I spent the last two years of my life in the reddest of the American South — deep, rural, central Louisiana and parts of Arkansas. I spoke with many men who thought that abortion was killing babies. When I said to them that preventing abortions meant ruining the lives of women while their boyfriends disappeared into the night, they regaled me with stories of men they knew who had to pay hundreds of dollars in child support to women who just kept getting pregnant and spent the money on themselves. It’s hard to talk to men like this because to them, ironically, any discussion of the rights of women to, for example, not have their lives destroyed by men who fuck and run, is an attack on their rights as men. I found it ironic that to them it was all about the poor innocent babies until you brought up the reality that those babies required things like food and shelter and care and that men were not providing it. Men, it seems, are supposed to have the right to fuck without consequence.

Are unborn babies people that deserve to protected from “murder”? I don’t know. I know that for most of human existence, when mothers could not properly care for their babies they did not survive. When you hear the statistic that “cavemen only lived to the ripe old age of 30” it belies the reality that many humans didn’t survive childhood. Today we have technology that virtually guarantees that babies live to adulthood, at least in the developed world, but it doesn’t guarantee that parents have the resources to properly care for those children any more than they did thousands of years ago. We also have the technology to terminate a pregnancy before it becomes a child doomed to neglect. So essentially the question of whether or not abortion is moral is one of our own creation. Is it better to birth a child that you cannot care for and let time and neglect kill it for you than it is to take the initiative and end that life before it suffers?

In a way, the heart of the entire debate about abortion is really about our interconnectedness as people to each other. A mother’s life cannot be disconnected from her child’s life and a father’s life cannot be disconnected from the mother because every decision we make affects all of us to a greater or lesser, direct or indirect extent. The science that has grown up around sex, conception, gestation, birth and development has given us the power to consciously manipulate the ways in which we are connected to each other, but it cannot fully sever those connections. I believe that men seek to prevent women from being able to independently obtain abortions both as an effort to increase their control over the reproductive process which they have biologically very little actual input as well as to excuse themselves from the requirement of seeing women as whole and complete beings with equal agency to themselves.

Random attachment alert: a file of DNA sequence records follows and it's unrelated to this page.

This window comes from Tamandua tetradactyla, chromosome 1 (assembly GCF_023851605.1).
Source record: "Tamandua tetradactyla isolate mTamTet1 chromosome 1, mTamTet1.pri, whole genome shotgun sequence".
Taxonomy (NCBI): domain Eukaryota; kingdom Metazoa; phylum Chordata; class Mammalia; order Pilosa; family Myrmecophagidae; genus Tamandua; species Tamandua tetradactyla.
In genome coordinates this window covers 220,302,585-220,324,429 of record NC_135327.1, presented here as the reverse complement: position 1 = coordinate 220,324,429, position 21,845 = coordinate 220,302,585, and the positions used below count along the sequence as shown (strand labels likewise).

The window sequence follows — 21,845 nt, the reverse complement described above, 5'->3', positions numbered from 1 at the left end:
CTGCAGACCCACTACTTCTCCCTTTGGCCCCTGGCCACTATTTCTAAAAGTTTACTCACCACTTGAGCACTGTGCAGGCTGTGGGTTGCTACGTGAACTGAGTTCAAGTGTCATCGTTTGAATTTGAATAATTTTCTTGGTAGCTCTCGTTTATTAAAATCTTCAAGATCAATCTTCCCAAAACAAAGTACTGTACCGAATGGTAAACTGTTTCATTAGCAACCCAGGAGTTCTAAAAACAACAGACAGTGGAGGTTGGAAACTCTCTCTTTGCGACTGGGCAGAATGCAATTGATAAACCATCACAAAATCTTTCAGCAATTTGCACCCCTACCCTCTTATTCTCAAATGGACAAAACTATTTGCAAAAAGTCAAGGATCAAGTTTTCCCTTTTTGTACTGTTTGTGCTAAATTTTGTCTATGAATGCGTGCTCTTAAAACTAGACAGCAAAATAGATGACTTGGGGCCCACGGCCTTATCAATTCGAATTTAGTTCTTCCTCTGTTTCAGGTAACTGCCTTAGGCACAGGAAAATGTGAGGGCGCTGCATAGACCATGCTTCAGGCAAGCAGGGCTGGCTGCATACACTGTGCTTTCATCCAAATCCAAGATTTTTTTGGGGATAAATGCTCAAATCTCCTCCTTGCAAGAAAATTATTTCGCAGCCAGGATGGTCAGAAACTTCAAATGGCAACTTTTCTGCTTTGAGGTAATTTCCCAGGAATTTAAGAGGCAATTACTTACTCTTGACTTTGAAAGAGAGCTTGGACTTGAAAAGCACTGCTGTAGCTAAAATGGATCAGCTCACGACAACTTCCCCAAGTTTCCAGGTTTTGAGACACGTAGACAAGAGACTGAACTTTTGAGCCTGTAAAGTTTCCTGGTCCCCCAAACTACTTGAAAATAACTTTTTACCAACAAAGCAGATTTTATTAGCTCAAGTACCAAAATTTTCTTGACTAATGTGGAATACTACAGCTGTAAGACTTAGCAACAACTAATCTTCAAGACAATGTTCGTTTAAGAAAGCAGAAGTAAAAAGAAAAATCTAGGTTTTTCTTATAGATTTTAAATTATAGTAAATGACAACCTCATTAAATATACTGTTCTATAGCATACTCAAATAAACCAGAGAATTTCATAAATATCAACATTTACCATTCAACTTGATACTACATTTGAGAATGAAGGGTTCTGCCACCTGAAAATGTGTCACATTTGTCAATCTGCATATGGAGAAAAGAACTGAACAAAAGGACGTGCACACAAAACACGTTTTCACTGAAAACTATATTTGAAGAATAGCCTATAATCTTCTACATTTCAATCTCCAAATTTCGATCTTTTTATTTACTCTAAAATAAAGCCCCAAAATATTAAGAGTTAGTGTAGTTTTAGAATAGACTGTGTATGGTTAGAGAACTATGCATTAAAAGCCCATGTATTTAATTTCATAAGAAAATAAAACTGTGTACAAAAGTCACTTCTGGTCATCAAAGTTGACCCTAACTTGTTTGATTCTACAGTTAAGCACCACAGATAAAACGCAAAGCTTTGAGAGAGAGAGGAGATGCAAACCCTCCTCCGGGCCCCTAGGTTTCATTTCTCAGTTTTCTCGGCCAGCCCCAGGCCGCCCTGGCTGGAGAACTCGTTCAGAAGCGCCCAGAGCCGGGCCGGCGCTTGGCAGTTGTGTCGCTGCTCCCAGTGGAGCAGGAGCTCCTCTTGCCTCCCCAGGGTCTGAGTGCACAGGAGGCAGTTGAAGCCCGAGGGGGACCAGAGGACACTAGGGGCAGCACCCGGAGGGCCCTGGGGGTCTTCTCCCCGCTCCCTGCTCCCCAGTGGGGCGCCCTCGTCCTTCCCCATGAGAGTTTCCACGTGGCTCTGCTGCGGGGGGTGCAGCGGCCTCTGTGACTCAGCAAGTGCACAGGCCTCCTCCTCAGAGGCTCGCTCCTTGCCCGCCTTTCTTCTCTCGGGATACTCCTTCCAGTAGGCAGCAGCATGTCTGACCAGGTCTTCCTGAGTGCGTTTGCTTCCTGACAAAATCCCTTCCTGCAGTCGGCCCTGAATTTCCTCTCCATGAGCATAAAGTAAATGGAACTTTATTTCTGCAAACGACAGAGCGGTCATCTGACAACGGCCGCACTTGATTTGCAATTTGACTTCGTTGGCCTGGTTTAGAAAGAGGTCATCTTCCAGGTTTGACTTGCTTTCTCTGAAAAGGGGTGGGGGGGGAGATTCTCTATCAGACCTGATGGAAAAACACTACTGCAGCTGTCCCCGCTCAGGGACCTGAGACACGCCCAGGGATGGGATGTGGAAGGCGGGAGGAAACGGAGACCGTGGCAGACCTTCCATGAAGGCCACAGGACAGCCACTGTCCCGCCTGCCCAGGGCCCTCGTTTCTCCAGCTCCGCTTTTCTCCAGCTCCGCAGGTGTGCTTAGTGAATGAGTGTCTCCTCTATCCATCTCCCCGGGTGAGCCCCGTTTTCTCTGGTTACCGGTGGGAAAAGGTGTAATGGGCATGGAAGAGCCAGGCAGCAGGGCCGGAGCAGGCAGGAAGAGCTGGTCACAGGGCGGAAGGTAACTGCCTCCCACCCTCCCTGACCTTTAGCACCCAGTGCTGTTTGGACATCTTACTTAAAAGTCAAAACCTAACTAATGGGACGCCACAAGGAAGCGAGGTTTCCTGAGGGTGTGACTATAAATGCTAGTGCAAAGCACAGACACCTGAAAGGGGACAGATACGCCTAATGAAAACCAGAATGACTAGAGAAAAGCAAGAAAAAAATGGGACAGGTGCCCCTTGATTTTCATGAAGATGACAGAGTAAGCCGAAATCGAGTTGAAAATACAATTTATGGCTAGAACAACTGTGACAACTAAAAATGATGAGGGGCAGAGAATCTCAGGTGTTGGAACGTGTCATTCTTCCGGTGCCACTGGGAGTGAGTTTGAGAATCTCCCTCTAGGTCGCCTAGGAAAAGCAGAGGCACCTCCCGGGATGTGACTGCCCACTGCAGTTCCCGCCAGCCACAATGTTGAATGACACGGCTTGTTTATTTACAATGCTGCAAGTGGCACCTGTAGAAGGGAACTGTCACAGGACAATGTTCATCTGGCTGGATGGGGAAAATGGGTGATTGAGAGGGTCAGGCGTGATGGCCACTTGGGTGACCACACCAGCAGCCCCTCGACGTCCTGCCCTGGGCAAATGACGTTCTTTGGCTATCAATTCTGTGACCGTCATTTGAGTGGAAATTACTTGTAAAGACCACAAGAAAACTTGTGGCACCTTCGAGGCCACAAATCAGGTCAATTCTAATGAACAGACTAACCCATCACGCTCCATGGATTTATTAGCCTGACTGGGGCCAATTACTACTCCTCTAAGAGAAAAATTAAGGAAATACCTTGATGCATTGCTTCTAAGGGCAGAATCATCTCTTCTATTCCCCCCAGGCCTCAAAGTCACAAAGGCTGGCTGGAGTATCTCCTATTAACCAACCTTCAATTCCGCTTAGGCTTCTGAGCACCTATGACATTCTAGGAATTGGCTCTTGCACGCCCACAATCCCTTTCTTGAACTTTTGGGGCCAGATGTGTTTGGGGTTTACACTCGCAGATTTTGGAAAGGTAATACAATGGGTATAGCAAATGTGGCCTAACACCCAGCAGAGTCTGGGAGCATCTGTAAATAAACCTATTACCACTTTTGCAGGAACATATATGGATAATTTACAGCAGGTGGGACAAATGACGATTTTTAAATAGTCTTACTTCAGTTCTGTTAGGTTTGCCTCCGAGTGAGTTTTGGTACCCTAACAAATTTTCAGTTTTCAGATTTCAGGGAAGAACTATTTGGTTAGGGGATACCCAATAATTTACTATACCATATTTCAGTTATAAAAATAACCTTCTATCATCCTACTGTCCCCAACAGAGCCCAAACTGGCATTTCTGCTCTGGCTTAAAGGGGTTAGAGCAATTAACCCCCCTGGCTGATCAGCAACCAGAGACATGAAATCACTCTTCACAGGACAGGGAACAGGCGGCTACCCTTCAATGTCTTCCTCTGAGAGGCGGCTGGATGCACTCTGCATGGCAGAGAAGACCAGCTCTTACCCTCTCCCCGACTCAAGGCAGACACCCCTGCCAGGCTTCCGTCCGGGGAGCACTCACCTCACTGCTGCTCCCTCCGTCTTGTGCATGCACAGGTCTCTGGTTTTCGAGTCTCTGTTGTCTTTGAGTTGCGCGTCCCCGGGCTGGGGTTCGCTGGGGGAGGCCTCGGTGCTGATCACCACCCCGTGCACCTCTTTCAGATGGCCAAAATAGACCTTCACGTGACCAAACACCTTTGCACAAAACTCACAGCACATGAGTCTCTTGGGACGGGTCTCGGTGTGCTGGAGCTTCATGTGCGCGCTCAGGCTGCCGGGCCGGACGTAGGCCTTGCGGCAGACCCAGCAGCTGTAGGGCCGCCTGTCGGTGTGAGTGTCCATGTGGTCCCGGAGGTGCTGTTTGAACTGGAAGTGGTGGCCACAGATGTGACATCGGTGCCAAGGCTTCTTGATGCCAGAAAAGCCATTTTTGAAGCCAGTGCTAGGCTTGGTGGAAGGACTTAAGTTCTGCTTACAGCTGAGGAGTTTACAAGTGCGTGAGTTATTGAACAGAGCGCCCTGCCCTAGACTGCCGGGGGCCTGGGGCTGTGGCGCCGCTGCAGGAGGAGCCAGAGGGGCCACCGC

Should abortions be illegal because they kill children? No. I think that abortions do end life, but I do not think that that life, dependent as it is on the life of those who have come before it, should be elevated to the same or greater level than the lives of women whose bodies provide the shelter and nourishment that it needs to become a whole and complete person. Do I think that abortions should be a substitute for safer sex practices and intentional decision making about reproduction? Absolutely not! A mother feels the loss of life within her when she loses her baby regardless of how far along its development was. This is a tragedy that should be mourned with appropriate ritual and care for all of those who experience loss. But the experience of tragedy is part of life and avoiding one type of pain will inevitably lead to other types. This is a truth that cannot be escaped. And so I say that abortion should be legal and it should be wholly the decision of the mother to make and to anyone who claims that they oppose abortion because they value the lives of unborn children, I say that do you also seek to guarantee the fair and equal contribution of fathers in the lives of their children? And do you do so with the same vigor that you seek to bind the hands of women? If not, you are only hiding behind the innocent in an effort to rain violence down on women. You have no moral authority in this debate.